Tag: Furniture

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  • Giving New Life to an old Hamilton Drafting Table: Final Construction

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    Follow along as guest blogger, Doug Murray, goes through the process of refurbishing an old Hamilton drafting table found in a barn! This is the final installment, so make sure you start at the beginning with his first post.

    The end of an era! I can’t believe it’s over. This desk started as a massive pile of flotsam and materialized into a serious labor of love. I had no idea how satisfying it could be to restore such an amazingly classic Hamilton drafting table.

    The initial phase of construction was the frame, which went together very smoothly. Long eight inch bolts ran through all the preset holes and mated up with their specific support posts and beams with half inch nuts. The frame was only seven pieces, but this was an excellent “footprint” to see where this large desk could actually fit. Moving around the frame was ideal. I was...

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  • Giving New Life to an old Hamilton Drafting Table: Sanding, Stain, and Finish

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    Follow along as guest blogger, Doug Murray, goes through the process of refurbishing an old Hamilton drafting table found in a barn! This is part 4, so make sure you start at the beginning with his first post.

    Final Sanding, Stain Application and Protective Varnish Finish

    Well I’m in this project about a month already and I can kind of see the finish line. I have to remind myself, “Don’t get impatient! This is the point of the project where rushing will cost you greatly.”

    I’ll talk a little bit about my finishing process and then explain how the Hamilton desk was fine tuned. After all the repairs and sanding, it’s good to go over every piece with a fine grit sandpaper; 180 to 220 will do just fine. Then take a towel and give all the pieces a good rub to remove all particles and contaminants. Some people like to use a...

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  • Giving New Life to an old Hamilton Drafting Table: Repair Time!

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    Follow along as guest blogger, Doug Murray, goes through the process of refurbishing an old Hamilton drafting table found in a barn! This is part 3, so make sure you start at the beginning with his first post.

    Well the good news about getting through major steps in a big project is the sense of accomplishment you feel when achieving goals. After section 2, I was very excited to be done with the varnish and stain removal. The bad news is that people sometimes apply dark stains when they are trying to hide blemishes. In the case of my Hamilton desk, this was an understatement.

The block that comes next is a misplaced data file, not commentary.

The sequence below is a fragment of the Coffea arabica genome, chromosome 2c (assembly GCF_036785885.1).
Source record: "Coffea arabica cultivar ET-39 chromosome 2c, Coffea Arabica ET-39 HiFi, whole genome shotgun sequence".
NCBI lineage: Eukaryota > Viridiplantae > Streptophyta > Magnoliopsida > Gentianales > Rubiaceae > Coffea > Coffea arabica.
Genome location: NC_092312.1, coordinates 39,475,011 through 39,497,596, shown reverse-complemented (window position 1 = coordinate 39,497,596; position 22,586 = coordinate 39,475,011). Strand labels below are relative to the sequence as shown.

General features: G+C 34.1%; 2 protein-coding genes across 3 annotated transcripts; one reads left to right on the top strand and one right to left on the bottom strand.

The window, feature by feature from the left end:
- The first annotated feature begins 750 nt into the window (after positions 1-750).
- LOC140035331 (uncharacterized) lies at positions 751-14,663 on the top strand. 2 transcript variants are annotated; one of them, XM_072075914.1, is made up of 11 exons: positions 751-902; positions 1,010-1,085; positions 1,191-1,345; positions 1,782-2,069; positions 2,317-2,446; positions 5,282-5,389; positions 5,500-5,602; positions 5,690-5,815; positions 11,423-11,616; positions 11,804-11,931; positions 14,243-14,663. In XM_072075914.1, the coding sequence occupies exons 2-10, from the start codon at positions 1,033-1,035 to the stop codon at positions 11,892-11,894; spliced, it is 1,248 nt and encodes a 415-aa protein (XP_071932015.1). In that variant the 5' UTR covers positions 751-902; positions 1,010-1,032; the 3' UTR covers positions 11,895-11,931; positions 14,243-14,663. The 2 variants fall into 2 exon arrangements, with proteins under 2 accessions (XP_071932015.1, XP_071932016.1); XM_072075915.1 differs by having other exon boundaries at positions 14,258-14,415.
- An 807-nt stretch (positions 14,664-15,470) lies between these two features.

Removing the dark stain and varnish did reveal the beautiful bare oak grain. What it also exposed was 60 years of use, wear and tear and abuse. In some ways, when you are restoring classical pieces, it is good to leave the blemishes that show the pieces natural age. Leaving some wear and...

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  • Giving New Life to an old Hamilton Drafting Table: Stain and Varnish Removal

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    Follow along as guest blogger, Doug Murray, goes through the process of refurbishing an old Hamilton drafting table found in a barn! This is part 2, so make sure you see his first post.

    Stain and varnish removal is no fun at all! When considering the scale of any project, this is probably the most labor intensive stage. My Hamilton desk is composed of 34 individual wood pieces. Unfortunately, the previous owner decided to apply a deep brown stain on top of the original faded varnish. They then applied several layers of a hi-gloss varnish. This created a nasty tar-like look. I’m sure when they completed the application, they were very disappointed with the results. The problem with staining and varnishing without properly preparing the surfaces is that the finished product will never look good.

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  • Giving New Life to an old Hamilton Drafting Table: The Beginning

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    Follow along as guest blogger, Doug Murray, goes through the process of refurbishing an old Hamilton drafting table found in a barn!

    Oay, Here we go! I found this desk on Craigslist stuffed in the back of an old barn in Massachusetts. The project was massive from day 1. I somehow managed to stuff the entire collection of scraps and boards into my pick up and headed off down the road wondering how the hell I was going to fit this project in my studio!

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    The good news is that everything fit in the studio, the bad news is, there's very little working space. When the previous owner declared the desktop to be 88 inches wide by 48, I laughed and figured he had messed up his measurement. My jaw dropped when I starting grasping the scale of the drawers, cabinets and that massive desktop. His math was accurate, much to my chagrin.

    When stepping out and committing to a restoration project on any piece, you should...

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